Science can undoubtedly be good, but it has often been deemed as bad. However, using our definition of science, I would suggest that generally speaking, the seeking of a greater understanding of the universe we live in is rarely, if ever, bad. The pursuit of knowledge has generally been deemed as a profitable one. Rather, it is generally in the application of that knowledge (which I have already said is not really science), that the bad part enters in. Man applies the knowledge he has obtained in an unprofitable or an evil way. So the knowledge of the chemistry of gunpowder, which has many useful applications, is turned to a weapon of war with all its associations. That said, it is often easy to magnify the improper application of science, while forgetting the many benefits science has brought, from the supply of clean drinking water, through vaccination, to the modern computer age. A problem arises in that man’s judgement of good or bad science is generally very arbitrary, but I hope to show that for a Christian this need not be the case.


Science is normally carried out by three principles: questioning, observing and experimenting. William Harvey, better known for his discovery of the circulatory system of the blood, is less known today for his theories of how an embryo is formed in the womb. Man at that stage did not have the power to observe these things, being before van Leeuwenhoek’s microscope. But Harvey by questioning was showing scientific approach: he was not satisfied with not knowing, he wanted to know and understand how these things occurred for himself.


Having questioned, the scientist will try to find an answer by observing the process he wants to understand. By observation many scientific discoveries have been made. It was the famous observation of the fruit (apple or mulberry) falling to the ground that made Newton realise there was a force present in nature which draws objects towards the earth; he called this force gravity.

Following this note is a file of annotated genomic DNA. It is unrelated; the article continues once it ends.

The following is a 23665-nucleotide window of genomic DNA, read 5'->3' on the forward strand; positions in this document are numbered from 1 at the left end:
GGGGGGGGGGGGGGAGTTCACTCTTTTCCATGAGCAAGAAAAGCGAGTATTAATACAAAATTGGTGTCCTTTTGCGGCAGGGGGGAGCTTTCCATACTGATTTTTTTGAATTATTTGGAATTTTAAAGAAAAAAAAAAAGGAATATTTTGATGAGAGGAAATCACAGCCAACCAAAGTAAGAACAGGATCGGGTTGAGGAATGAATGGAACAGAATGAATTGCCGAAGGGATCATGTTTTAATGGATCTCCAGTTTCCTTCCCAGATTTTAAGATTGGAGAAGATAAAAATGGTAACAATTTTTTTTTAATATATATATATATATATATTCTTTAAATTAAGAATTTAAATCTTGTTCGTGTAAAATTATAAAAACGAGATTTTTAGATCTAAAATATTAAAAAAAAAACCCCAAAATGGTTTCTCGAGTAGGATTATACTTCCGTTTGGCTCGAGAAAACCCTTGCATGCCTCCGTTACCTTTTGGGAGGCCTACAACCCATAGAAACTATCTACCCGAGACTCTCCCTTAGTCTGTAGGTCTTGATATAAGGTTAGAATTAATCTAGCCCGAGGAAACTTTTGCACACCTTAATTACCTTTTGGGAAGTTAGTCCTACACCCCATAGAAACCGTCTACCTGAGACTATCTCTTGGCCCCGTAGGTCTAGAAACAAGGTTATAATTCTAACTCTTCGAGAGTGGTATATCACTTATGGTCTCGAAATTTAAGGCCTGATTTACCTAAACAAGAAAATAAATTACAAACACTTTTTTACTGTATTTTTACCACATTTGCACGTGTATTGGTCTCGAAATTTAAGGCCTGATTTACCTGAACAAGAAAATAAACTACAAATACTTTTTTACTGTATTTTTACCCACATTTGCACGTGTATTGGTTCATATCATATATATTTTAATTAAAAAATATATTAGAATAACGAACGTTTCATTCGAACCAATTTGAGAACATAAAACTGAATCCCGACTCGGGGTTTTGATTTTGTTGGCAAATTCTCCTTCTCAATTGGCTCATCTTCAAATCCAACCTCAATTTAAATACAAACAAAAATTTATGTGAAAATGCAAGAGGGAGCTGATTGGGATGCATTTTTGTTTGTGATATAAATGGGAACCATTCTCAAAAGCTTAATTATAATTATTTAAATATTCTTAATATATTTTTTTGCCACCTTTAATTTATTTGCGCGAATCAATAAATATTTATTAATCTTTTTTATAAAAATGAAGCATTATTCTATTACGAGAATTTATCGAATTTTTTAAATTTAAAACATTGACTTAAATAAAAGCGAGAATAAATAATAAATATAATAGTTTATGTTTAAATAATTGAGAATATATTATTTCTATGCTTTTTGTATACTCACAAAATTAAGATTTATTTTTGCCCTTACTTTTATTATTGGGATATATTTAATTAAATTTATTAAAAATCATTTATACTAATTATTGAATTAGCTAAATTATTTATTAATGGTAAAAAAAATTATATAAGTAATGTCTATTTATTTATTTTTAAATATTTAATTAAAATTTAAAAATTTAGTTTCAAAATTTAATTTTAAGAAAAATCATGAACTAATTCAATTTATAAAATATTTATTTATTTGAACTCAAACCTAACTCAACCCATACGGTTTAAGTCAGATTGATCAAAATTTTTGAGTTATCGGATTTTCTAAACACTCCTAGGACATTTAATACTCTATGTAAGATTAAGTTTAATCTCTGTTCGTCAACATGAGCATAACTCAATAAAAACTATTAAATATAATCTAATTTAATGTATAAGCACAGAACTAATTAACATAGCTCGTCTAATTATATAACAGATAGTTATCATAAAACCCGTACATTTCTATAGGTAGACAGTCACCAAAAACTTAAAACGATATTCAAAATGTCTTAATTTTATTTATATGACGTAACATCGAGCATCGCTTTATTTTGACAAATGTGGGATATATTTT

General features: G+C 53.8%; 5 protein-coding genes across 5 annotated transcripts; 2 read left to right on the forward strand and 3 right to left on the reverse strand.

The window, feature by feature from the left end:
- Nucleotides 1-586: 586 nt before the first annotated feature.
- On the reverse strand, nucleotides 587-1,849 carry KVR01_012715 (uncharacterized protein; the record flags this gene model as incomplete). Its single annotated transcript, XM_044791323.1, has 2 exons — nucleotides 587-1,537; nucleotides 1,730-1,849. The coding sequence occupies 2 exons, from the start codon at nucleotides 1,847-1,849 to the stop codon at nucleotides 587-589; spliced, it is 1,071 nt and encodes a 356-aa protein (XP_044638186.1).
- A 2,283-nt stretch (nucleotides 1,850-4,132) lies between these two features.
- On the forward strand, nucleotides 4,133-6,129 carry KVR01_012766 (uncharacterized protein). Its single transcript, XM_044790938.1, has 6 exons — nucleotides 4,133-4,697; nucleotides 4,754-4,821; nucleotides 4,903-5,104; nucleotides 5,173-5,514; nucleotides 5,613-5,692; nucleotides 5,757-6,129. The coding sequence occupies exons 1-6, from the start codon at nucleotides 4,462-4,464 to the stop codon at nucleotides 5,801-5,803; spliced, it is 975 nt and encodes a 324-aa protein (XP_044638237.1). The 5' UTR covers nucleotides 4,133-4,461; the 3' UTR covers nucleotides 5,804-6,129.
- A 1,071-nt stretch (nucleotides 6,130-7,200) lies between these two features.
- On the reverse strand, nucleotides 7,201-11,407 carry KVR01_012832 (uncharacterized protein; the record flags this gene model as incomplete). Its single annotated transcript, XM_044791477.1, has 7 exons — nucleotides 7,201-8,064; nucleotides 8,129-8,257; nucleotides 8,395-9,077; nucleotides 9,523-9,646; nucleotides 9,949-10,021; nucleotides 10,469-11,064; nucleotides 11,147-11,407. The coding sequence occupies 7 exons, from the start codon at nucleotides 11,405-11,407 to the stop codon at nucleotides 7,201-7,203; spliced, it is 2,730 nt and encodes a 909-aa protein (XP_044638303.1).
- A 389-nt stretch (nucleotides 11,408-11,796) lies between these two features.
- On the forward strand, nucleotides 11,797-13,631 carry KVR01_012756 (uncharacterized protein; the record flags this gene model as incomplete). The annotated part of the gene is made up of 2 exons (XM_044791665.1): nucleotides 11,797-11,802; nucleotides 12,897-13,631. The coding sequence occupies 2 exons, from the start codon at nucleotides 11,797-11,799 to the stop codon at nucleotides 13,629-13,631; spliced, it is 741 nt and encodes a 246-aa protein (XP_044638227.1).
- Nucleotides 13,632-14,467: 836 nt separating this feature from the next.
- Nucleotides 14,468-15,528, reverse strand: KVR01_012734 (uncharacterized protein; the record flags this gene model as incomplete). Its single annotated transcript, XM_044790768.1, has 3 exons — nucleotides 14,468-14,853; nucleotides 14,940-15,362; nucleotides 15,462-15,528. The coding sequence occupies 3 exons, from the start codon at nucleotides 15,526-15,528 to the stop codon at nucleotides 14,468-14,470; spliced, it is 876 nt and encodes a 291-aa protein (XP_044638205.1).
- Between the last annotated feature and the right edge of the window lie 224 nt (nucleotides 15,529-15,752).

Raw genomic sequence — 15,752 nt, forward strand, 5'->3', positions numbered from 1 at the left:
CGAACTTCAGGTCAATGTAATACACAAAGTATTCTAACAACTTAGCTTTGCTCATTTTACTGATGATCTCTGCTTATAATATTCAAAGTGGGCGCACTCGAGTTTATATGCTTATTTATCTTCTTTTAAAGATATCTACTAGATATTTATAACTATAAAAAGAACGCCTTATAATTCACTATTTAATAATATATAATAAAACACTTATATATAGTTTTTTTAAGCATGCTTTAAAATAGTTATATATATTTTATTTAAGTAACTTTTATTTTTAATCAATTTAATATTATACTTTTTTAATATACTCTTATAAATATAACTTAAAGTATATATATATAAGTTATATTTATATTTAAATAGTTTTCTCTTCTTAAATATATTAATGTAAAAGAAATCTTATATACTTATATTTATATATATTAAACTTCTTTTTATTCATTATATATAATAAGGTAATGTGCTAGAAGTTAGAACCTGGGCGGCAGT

Finally there is experimentation. What happens when man observes the reason for something, but finds two possible causes? Which one is the real cause? The only way to find out is to experiment, to take each away in turn and see what happens. I will give one example of experimentation from modern medicine. That is the case of Barry Marshall who took the Nobel Prize for medicine in 2005. Marshall discovered a bacteria which could survive the acid conditions of the stomach. He suggested that this bacteria, helicobacter pylori, was the cause of stomach ulcers. Nobody believed him. So he experimented. He swallowed a dose of these bacteria. Within a few days he showed symptoms of a stomach ulcer. He self treated himself with antibiotics and the ulcer cleared up. That is a classic, although now regarded as unethical, case of scientific experimentation.


Finally, in defining science, I want to just consider some of the natural benefits that science has brought us.


By medicine it has given us a greater understanding of our mortality, yet at the same time the realisation that we are “fearfully and wonderfully made.” Practically, it has allowed us to treat many diseases, to almost eradicate others (e.g. small pox) and to support a reasonable quality of life in those who cannot be treated. Environmental science, has allowed us an appreciation of the natural world, how we can best harness it for our needs, and yet at the same time reminds us that the world is a finite resource and we must take care of it. Chemistry has allowed us to understand the materials available to us and to mix and combine them to create new substances to suit a range of needs, from Kevlar for bullet proof vests, through Teflon non-stick frying pans, to common glass with all its various uses. Physics has allowed us to understand the laws of nature and how to overcome them. Not least amongst the fruits of such study is the ability to fly. We only just scratch the surface. In short I want to emphasise that we cannot underestimate scientific achievement.


Despite the fact that science itself has generally been regarded as a good thing, a surprising number of Christians seem shocked that I find it possible to be a scientist while having strong religious convictions. This idea seems to spring out of two things. Firstly the idea that pursuit of knowledge is in some ways worldly, and detracts from a personal religion, and secondly, because they judge science as being intrinsically opposed to the Bible, mainly due to the emphasis placed by modern society on aspects of science, such as evolution, which are contrary to the Bible. I believe that the latter view is based on a failure to understand what the Bible says about science.